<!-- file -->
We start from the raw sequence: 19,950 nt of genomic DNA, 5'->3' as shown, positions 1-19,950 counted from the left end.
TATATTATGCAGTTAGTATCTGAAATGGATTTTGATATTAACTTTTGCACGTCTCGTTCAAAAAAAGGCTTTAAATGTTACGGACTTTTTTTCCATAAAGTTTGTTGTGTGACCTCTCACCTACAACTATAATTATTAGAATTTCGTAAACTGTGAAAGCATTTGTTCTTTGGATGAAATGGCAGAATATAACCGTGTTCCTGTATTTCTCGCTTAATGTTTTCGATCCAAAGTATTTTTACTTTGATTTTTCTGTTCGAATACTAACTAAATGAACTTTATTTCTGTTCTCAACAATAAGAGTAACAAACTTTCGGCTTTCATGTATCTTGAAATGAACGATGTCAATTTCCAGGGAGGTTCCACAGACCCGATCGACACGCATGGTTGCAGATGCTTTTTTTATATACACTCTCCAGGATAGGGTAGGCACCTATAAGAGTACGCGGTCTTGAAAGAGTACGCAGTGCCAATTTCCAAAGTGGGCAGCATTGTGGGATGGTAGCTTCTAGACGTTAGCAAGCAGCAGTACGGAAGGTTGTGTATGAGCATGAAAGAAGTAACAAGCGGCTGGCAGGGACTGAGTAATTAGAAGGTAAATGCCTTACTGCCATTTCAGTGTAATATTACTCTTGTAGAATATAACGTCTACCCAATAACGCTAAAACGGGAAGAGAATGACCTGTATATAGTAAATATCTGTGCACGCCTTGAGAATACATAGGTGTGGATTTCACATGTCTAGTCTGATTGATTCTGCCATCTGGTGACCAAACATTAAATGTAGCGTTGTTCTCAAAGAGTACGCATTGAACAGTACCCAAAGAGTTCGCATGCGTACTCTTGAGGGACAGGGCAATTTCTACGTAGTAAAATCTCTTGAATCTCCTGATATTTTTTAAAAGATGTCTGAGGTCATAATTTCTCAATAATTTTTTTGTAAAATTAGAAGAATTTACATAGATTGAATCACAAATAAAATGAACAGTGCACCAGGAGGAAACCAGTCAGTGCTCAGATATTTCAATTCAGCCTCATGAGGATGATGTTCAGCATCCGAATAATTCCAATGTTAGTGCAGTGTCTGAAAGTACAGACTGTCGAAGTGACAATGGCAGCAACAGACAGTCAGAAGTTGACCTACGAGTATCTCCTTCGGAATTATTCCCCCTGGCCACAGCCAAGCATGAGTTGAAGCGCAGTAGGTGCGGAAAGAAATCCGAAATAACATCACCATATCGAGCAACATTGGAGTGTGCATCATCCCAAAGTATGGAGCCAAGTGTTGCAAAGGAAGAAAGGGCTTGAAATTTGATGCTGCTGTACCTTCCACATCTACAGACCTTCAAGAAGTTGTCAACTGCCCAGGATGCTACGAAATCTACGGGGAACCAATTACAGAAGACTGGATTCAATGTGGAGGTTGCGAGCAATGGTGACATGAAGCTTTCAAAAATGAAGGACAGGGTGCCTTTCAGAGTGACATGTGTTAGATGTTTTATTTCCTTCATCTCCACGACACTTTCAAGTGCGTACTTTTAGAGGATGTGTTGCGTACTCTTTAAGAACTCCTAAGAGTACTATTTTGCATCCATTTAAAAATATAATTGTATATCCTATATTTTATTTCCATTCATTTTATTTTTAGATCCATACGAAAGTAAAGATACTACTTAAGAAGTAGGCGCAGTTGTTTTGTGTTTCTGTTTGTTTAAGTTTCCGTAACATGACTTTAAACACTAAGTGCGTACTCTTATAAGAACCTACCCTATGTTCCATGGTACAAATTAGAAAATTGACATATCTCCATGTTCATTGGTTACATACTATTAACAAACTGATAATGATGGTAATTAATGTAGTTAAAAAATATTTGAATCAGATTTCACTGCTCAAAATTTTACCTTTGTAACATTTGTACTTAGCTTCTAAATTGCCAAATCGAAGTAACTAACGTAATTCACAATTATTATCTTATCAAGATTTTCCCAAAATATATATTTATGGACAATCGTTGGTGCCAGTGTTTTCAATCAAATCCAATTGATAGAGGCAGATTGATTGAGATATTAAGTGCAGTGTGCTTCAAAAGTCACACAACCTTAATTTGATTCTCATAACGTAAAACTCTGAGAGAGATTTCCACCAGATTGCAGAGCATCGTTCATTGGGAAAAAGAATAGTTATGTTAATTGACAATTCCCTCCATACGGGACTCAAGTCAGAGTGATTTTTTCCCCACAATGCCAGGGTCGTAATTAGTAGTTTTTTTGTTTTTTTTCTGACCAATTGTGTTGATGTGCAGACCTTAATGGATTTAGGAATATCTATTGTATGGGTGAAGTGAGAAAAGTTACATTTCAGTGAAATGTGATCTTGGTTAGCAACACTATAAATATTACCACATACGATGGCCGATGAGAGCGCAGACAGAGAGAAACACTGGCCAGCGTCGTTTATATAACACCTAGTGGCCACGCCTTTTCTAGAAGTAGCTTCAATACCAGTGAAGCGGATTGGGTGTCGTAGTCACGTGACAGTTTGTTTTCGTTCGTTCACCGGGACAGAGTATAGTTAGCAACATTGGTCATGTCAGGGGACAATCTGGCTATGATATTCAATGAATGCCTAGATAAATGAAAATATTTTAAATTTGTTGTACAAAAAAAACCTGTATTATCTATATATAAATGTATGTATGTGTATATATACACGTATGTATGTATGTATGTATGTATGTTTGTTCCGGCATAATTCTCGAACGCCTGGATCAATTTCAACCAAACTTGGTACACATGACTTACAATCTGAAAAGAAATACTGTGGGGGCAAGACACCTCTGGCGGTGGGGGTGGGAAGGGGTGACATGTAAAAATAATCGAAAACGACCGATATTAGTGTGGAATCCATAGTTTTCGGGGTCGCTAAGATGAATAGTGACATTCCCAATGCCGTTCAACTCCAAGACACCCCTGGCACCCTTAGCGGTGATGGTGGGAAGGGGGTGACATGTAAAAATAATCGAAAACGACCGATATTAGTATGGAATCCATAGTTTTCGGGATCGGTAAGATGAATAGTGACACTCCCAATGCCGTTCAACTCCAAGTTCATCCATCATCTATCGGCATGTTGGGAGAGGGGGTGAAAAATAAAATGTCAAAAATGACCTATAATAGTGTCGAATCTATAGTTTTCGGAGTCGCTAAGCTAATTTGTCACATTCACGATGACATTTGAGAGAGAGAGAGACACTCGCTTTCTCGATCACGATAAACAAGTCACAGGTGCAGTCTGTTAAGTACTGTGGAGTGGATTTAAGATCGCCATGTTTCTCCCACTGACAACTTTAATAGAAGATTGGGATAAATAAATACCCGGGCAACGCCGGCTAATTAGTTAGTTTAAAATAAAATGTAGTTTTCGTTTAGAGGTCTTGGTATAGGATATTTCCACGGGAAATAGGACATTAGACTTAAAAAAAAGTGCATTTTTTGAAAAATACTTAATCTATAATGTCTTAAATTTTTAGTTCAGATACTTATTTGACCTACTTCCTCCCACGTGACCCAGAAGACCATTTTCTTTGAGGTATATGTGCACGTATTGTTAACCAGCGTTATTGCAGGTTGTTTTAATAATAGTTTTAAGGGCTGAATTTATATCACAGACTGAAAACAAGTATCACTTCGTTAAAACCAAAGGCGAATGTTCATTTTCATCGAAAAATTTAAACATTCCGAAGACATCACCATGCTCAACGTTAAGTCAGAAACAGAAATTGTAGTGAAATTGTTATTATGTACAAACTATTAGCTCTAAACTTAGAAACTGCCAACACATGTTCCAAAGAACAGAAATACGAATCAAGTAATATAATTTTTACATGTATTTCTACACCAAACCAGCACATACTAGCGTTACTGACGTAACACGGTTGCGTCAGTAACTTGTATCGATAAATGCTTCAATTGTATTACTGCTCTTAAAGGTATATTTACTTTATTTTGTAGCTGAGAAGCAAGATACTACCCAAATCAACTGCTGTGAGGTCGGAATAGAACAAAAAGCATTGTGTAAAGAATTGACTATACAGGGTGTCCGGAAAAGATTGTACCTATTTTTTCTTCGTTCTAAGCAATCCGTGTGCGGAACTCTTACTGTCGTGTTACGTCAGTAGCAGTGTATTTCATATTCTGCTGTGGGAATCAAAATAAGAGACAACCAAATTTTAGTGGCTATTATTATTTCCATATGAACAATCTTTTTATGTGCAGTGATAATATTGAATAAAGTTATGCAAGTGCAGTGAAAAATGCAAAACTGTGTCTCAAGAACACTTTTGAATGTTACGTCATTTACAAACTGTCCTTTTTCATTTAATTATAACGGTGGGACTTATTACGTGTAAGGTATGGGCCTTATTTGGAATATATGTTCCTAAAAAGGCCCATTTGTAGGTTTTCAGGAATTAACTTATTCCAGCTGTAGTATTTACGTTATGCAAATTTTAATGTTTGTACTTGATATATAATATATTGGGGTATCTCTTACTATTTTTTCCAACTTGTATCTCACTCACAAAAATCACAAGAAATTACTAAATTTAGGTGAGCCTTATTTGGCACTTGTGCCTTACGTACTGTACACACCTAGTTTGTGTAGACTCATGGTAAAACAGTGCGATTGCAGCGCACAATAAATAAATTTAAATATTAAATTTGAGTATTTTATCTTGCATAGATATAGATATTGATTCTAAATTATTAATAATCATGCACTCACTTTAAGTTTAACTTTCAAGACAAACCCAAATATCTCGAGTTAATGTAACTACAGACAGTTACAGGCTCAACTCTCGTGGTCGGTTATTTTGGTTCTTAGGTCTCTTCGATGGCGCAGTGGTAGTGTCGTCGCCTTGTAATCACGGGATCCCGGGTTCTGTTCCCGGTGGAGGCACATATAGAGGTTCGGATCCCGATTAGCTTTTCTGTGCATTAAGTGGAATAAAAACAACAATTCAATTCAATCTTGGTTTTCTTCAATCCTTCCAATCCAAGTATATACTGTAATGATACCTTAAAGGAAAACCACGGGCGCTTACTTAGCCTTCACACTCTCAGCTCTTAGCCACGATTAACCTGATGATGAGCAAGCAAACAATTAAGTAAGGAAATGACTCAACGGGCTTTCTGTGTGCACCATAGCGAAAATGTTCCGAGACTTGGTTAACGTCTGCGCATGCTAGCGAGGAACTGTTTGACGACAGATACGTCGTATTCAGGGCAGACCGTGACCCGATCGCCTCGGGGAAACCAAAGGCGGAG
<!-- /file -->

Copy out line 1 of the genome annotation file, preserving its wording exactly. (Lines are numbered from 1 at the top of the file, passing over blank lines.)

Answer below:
We start from the raw sequence: 19,950 nt of genomic DNA, 5'->3' as shown, positions 1-19,950 counted from the left end.